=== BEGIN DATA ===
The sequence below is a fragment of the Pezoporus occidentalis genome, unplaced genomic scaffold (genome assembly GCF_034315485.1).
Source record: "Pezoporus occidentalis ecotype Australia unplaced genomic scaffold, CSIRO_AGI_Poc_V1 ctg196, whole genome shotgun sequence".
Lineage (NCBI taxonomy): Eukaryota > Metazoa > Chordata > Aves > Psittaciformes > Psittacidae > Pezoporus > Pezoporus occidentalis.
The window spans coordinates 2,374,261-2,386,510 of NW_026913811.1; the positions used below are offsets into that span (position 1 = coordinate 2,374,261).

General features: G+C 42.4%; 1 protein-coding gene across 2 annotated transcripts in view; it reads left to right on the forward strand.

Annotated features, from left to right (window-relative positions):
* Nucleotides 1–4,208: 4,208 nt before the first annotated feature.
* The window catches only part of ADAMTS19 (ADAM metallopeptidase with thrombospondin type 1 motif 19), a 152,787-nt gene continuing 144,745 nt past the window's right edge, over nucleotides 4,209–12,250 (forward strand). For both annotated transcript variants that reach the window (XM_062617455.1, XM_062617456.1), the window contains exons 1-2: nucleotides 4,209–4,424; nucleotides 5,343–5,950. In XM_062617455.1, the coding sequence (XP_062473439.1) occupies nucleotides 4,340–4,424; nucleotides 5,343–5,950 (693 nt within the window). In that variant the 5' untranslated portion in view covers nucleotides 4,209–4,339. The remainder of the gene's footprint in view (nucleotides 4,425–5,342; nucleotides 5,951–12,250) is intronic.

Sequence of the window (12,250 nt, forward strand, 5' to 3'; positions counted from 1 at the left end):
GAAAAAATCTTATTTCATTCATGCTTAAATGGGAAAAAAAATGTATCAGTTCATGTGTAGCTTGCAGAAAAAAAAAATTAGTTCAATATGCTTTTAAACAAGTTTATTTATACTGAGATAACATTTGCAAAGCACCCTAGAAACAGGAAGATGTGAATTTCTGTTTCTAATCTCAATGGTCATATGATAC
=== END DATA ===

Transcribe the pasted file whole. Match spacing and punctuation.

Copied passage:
The sequence below is a fragment of the Pezoporus occidentalis genome, unplaced genomic scaffold (genome assembly GCF_034315485.1).
Source record: "Pezoporus occidentalis ecotype Australia unplaced genomic scaffold, CSIRO_AGI_Poc_V1 ctg196, whole genome shotgun sequence".
Lineage (NCBI taxonomy): Eukaryota > Metazoa > Chordata > Aves > Psittaciformes > Psittacidae > Pezoporus > Pezoporus occidentalis.
The window spans coordinates 2,374,261-2,386,510 of NW_026913811.1; the positions used below are offsets into that span (position 1 = coordinate 2,374,261).

General features: G+C 42.4%; 1 protein-coding gene across 2 annotated transcripts in view; it reads left to right on the forward strand.

Annotated features, from left to right (window-relative positions):
* Nucleotides 1–4,208: 4,208 nt before the first annotated feature.
* The window catches only part of ADAMTS19 (ADAM metallopeptidase with thrombospondin type 1 motif 19), a 152,787-nt gene continuing 144,745 nt past the window's right edge, over nucleotides 4,209–12,250 (forward strand). For both annotated transcript variants that reach the window (XM_062617455.1, XM_062617456.1), the window contains exons 1-2: nucleotides 4,209–4,424; nucleotides 5,343–5,950. In XM_062617455.1, the coding sequence (XP_062473439.1) occupies nucleotides 4,340–4,424; nucleotides 5,343–5,950 (693 nt within the window). In that variant the 5' untranslated portion in view covers nucleotides 4,209–4,339. The remainder of the gene's footprint in view (nucleotides 4,425–5,342; nucleotides 5,951–12,250) is intronic.

Sequence of the window (12,250 nt, forward strand, 5' to 3'; positions counted from 1 at the left end):
GAAAAAATCTTATTTCATTCATGCTTAAATGGGAAAAAAAATGTATCAGTTCATGTGTAGCTTGCAGAAAAAAAAAATTAGTTCAATATGCTTTTAAACAAGTTTATTTATACTGAGATAACATTTGCAAAGCACCCTAGAAACAGGAAGATGTGAATTTCTGTTTCTAATCTCAATGGTCATATGATAC